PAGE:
Growing up, I remember only seeing my parents, particularly my mum, appearing in my school for only several specific occasions – when I wasn’t feeling well, did something wrong, or report card day. Times have changed. With my being a full-time mum in Dubai where education approach in international schools is very much Western-style oriented and parents involvement is highly encouraged, I get to participate in E’s class activities every now and then. So far, I have organised in-class celebrations for World Teacher’s Day and Chinese New Year as well as went on a field trip and participated in the book reading week. E has always looked forward to our involvement, beaming with pride whenever we got busy in his class.
The school recently threw an International Day celebration, where parents from different nationalities came together to set up stores for their respective countries, showcasing their culture, information and most importantly, gave out food for sampling. I wasn’t aware of this event until I received an email from the school urging participation from more countries. With quite a number of Malaysians in this school, I was rather surprised to find that the usual group of Malaysian mums did not sign up this time around. My patriotic self panicked and started asking around. How can there be no “Malaysia” in this event? We have so much to share to the world!
It’s easy to forget our roots when we live abroad. That’s why we have always placed a priority in having our kids embrace their culture and be proud of their background. Determined to make it happen, I got in touch with one of the veteran school mums who used to lead the Malaysian team every year and volunteered to take the lead this year – having no idea what my role is all about!
They are probably the kindest lot of people I have met in Dubai so far because once the first meeting was called, everything just fell into place. We decided to join forces with the one-man-show “Brunei” team. One guided me on my tasks, another contacted the Malaysian Tourism for brochures, posters and souvenirs, while someone went to the Malaysian Consulate to pick up decoration items. There were 8-9 of us in the group, with each mum volunteering to sponsor 1-2 local Malaysian dishes for serving that day. I got busy gathering all items and printed out small posters about Malaysia to be pinned up on that day. It was not as tough as I’ve initially imagined. After attending two rounds of flag parade rehearsals, we were ready to rock and roll!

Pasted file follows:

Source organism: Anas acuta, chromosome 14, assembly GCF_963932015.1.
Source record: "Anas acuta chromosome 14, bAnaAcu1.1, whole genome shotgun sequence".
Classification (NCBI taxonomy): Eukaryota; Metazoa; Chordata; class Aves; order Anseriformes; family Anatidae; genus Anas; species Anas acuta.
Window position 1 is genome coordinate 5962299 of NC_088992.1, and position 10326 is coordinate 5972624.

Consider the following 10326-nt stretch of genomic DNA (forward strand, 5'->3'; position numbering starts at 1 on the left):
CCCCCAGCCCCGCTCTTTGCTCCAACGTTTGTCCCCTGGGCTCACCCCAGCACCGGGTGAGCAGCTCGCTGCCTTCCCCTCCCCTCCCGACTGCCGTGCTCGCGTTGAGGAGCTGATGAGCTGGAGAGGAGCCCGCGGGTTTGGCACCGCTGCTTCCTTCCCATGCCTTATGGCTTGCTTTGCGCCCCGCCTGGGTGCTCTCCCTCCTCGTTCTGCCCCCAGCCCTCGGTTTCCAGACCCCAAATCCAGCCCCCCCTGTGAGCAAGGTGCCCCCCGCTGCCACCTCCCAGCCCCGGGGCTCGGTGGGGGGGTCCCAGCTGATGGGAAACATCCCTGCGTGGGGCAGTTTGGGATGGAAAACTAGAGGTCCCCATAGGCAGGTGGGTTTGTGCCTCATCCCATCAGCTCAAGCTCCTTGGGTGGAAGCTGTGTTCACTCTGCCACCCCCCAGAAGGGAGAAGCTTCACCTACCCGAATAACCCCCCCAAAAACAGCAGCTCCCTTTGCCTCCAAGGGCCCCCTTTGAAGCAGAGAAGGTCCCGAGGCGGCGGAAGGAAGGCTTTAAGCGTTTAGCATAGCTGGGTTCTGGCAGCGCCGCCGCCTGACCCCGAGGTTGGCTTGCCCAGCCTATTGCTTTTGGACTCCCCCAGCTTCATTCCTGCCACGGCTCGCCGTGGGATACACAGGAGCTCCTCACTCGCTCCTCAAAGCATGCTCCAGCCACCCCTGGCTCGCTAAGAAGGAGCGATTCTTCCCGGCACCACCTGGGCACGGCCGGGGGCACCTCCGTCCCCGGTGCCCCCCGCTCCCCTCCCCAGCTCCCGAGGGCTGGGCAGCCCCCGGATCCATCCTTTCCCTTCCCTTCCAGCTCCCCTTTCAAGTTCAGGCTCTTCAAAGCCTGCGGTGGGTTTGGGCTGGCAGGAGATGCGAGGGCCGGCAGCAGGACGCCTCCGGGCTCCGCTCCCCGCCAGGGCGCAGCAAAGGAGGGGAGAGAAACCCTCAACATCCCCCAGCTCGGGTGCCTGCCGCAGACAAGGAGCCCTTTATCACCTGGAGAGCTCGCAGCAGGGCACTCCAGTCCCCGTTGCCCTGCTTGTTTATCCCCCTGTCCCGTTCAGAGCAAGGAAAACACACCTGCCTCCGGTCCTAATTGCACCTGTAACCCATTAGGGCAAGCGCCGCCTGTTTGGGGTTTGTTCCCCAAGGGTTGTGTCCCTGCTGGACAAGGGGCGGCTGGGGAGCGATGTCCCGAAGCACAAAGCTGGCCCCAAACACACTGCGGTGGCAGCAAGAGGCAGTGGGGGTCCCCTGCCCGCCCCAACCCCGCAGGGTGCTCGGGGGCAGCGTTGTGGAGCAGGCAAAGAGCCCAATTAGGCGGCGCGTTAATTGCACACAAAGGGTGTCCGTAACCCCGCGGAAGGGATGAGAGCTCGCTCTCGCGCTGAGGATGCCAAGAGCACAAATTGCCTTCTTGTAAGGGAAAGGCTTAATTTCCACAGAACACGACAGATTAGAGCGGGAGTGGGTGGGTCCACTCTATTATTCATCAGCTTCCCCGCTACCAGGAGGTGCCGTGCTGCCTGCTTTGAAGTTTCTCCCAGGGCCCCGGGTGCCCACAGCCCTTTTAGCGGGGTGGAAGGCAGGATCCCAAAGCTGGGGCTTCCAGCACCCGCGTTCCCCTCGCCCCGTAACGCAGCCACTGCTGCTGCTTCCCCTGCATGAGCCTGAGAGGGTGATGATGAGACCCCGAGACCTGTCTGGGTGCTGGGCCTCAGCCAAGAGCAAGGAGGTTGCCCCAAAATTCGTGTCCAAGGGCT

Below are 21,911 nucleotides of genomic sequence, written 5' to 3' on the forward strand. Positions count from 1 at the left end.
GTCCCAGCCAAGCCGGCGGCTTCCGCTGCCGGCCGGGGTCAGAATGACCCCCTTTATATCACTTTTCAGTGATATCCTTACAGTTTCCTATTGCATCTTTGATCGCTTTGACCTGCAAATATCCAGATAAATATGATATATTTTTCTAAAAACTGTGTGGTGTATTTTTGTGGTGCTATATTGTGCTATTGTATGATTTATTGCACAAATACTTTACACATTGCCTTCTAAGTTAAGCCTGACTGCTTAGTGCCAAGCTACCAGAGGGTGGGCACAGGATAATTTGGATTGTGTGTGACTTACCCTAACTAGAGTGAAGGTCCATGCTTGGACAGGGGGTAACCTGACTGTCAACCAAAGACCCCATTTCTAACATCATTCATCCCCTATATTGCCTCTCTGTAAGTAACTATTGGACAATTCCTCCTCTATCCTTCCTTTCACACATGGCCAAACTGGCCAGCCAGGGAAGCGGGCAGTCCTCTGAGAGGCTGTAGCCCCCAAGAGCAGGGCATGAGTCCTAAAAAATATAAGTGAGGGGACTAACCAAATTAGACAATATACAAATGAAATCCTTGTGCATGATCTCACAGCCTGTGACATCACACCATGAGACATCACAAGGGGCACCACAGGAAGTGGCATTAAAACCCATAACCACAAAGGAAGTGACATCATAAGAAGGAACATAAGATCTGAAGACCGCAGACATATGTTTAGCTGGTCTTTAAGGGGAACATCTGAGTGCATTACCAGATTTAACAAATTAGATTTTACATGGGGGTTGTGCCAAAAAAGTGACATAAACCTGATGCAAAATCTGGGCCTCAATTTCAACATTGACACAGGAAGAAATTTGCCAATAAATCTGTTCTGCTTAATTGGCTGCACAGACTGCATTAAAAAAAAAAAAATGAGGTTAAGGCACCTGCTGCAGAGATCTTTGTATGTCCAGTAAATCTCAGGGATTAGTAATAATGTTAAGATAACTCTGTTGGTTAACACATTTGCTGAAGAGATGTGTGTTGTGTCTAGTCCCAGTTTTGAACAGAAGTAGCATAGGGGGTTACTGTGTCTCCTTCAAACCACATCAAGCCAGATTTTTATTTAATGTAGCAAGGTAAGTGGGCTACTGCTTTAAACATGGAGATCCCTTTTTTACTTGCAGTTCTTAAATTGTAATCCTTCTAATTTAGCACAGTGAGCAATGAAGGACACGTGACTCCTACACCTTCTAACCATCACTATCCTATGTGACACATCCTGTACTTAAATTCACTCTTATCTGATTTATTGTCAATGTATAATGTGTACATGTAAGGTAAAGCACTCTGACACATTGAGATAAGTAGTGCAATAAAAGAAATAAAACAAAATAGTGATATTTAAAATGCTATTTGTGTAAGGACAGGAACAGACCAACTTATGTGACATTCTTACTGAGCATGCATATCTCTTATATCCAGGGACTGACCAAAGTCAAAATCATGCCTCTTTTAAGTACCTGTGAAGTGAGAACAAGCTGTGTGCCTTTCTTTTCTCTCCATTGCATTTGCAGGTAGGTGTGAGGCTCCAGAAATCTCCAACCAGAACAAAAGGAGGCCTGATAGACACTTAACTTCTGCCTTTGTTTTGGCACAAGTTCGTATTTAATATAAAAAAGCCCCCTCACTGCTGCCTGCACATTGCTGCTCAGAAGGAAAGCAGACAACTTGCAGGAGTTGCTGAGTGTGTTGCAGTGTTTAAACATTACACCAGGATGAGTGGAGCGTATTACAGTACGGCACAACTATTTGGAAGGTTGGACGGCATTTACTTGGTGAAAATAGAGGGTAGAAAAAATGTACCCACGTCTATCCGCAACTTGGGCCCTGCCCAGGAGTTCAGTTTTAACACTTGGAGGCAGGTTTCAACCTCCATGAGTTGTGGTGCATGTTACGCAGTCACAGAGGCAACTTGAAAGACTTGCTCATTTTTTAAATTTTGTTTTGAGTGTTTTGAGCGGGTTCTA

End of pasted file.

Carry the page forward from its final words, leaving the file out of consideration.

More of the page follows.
DIA International Day, 12th March 2015
On the day of event, the students were asked to go to school in either their country’s national costume, national colours or famous sports team colours. As E only had a set of Baju Melayu which he would be wearing for the parade later that day, I sewed a small flag on a plain yellow shirt and paired it with a dark blue pants. Voila, we’ve got an Anak Malaysia there!
For the in-class celebration, each child also brought in a country food. As I was busy with the evening event, he brought some love letters we got from Malaysia to share with his friends.
As the evening came, we started setting up the booth. All of us came dressed in our traditional costumes. I wore my one and only red Baju Kebaya which I wore on my wedding day in 2007. This was my third time wearing it, with the second time being a visit to the palace, representing my company in presenting a cake to the former King.
The parade started and E was the flag bearer, along with my friend’s son. I was initially worried that he would have a stage fright but boy, he made us all so proud, holding the flag up high and strutting his stuff!
After that, we got busy serving the food and giving out souvenirs to the guests.
There were roti jala, onde-onde, Hainanese chicken rice ball, seri muka, kuih lapis, karipap, turmeric rice with beef rendang, yam cake, pulut inti and air bandung. Even some Malaysian fruits like mangosteen, rambutan and papaya.
The Husband took some time off from work on that day to run a teh tarik corner. Many guests nodded in approval as they took a sip of his teh tarik 😀
We also took turns to go visiting each ‘country’ and try out their food. There were a total of 45 participating countries this year. We were so full by the time we finished the round.
We had a great fun representing Malaysia, so much so I don’t mind doing this again next year!